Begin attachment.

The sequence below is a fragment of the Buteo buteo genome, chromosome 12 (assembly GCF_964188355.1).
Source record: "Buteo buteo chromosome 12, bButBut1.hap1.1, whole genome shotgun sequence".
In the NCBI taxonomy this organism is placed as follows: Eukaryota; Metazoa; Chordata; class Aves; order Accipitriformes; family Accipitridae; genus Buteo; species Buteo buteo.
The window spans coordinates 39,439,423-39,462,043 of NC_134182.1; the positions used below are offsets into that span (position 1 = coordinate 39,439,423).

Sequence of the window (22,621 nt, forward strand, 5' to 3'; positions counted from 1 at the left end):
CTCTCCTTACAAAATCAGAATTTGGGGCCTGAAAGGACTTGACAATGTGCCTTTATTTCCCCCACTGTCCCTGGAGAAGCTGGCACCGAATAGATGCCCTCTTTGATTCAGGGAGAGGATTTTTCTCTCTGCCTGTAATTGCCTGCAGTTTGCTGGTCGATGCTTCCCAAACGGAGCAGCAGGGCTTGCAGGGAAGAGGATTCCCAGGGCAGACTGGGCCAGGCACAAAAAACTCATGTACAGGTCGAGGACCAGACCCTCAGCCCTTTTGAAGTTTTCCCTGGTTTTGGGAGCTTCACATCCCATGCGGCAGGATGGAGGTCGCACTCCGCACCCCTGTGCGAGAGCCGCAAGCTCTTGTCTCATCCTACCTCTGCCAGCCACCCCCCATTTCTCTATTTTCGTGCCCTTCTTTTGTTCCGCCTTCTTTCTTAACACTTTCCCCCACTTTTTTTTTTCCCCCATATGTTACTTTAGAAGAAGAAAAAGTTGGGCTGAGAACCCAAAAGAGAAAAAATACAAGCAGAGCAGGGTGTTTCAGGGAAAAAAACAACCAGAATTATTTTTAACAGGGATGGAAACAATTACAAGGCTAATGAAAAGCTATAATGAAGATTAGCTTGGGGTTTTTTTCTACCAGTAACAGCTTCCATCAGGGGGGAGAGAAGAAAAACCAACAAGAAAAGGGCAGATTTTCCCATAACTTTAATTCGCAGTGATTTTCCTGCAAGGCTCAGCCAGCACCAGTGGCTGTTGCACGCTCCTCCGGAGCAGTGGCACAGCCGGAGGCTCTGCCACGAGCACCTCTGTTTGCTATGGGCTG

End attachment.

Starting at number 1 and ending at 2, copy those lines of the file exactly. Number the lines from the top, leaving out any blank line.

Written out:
The sequence below is a fragment of the Buteo buteo genome, chromosome 12 (assembly GCF_964188355.1).
Source record: "Buteo buteo chromosome 12, bButBut1.hap1.1, whole genome shotgun sequence".